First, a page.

Mario Merz

Milan

at Pirelli HangarBicocca

View of Mario Merz’s exhibition “Igloos,” 2018–19, at Pirelli HangarBicocca.

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“Igloos” assembles thirty sculptures that Arte Povera stalwart Mario Merz produced between 1968 and the year he died, 2003. Installed as a “village” inside a vast hangar, this grouping casts the igloo, a dominant if variegated icon in Merz’s production, as a unit in a system. The discrete objects dissolve into a type, suggesting that meaning resides not in the igloos themselves but in their generic structure.

While the installation obliquely references the strictures and repetitiveness of village life, it more directly reflects architectural practices that flourished in Northern Italy in the late 1960s. I’m thinking here not just of inflatable domes and other structures that might somewhat resemble the igloos, but of much more radical proposals that investigated the standardization of architectural form. Projects like Aldo Rossi and Carlo Aymonino’s Monte Amiata housing complex in Milan revealed how the methods and aesthetics—and, above all, the homogenizing social effects—of mass production extended throughout the new urban infrastructure and into every corner of life.

This process often worked by encouraging surface customization. Residents in uniform apartment blocks could style their own interiors; office workers could place family photos and other personal effects on their identical desks. Merz’s “primitive” shelters are constructed with the detritus of industrial society, and his idiosyncratic materials—from glass shards and bags of flour to pieces of slate and painted canvas—emphasize surface difference. But this difference is invariably subsumed into a standardized program. Works such as the 1981 Architettura fondata dal tempo, architettura sfondata dal tempo (Time-Based Architecture, Time-Debased Architecture) take up Transavantgarde impulses of the 1970s and ’80s by disrupting high modernist taste and embracing mythic elements. But while Merz “updated” the igloos by incorporating emergent styles, adhering to the whim of the times, the formal paradigm remained unchanged, telling us much about the mechanisms of social control.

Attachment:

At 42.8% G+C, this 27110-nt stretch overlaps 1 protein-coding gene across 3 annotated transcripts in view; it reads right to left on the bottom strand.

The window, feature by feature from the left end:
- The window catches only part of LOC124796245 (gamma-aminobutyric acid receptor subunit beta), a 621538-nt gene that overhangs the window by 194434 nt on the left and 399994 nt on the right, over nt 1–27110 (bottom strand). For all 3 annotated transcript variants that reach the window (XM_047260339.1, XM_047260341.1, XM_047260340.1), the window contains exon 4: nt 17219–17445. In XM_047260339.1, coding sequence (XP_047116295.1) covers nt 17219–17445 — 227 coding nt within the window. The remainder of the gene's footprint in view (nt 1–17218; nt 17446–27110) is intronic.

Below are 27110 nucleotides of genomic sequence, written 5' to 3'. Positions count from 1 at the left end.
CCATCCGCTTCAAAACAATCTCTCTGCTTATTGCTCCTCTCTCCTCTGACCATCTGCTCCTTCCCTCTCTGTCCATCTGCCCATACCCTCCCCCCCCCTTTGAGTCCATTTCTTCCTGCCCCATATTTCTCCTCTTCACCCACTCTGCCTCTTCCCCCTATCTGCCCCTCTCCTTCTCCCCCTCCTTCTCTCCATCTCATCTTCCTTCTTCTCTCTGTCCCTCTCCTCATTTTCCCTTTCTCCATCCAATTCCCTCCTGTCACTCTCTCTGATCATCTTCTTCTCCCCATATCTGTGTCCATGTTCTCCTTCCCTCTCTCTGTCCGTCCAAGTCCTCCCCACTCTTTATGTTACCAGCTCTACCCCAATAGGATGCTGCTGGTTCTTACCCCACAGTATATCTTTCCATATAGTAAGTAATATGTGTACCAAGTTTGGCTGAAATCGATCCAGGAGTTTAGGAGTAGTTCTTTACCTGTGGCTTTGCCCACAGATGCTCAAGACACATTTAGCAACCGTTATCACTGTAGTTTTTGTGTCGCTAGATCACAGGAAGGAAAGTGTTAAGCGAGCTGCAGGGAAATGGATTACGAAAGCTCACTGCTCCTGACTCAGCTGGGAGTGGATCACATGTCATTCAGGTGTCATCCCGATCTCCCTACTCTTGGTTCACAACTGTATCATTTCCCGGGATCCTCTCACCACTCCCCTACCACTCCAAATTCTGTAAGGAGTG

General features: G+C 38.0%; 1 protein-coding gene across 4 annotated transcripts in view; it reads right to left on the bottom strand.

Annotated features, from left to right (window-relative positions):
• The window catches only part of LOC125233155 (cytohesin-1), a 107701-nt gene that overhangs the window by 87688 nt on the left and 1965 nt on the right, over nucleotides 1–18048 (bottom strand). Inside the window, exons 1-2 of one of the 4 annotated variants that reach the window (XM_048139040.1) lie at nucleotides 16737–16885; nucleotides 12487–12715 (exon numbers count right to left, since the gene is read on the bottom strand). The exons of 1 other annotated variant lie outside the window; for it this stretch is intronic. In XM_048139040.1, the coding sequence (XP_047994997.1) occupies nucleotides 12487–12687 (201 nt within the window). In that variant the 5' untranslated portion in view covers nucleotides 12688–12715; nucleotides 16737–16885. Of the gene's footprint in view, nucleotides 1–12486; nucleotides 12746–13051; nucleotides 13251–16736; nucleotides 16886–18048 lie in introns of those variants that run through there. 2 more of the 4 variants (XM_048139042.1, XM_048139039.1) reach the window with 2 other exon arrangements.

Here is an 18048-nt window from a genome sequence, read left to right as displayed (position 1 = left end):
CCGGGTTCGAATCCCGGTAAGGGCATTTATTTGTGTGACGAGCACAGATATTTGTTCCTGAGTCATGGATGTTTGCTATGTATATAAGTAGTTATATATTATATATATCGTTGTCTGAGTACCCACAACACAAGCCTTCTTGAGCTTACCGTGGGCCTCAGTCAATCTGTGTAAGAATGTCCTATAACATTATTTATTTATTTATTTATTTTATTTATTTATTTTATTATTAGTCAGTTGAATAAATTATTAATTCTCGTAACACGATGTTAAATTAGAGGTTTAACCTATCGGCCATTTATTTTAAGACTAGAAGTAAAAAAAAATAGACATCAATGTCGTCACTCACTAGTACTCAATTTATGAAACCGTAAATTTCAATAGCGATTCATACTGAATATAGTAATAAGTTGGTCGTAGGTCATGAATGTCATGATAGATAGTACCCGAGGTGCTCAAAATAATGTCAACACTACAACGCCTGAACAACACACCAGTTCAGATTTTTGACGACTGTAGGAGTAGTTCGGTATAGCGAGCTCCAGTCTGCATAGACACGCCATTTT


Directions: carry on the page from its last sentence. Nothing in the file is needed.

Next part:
This diagnostic function imbues the igloos with pervasive pessimism. They track, on a symbolic plane, the troubling operative logic of postwar socioeconomic development, its activation by automation, cookie-cutter design, and information technology. This is why the one example of Merz’s famous neon number sequences included in the show, Numeri di Fibonacci (Fibonacci Numbers, 2002), arcing high over the igloos, does not draw an organic connection between rational decipherment and naturally occurring orders, as it is intended to do. Instead, it serves as a diagram of a thoroughly artificial world in which numbers have replaced narrative and rationalization has led to algorithmic governance. (In the 1960s, during the advent of Arte Povera, Marshall McLuhan was already proclaiming the world a “global village” knit together by communications media.)

Like the neon gases and electric currents Merz sometimes used to evoke vital invisible forces—labor, energy, thought—the Fibonacci sequence (in which
each number is the sum of the preceding two, an arrangement with many manifestations in nature) now reads as a prefiguration of the “invisibility” of digital links, the networks they structure, and the data that circulates through them. The igloos, displayed as a village and a system, signal the diminished
power of poetic and political agency in a world increasingly shaped by the mathematics of commerce and capital.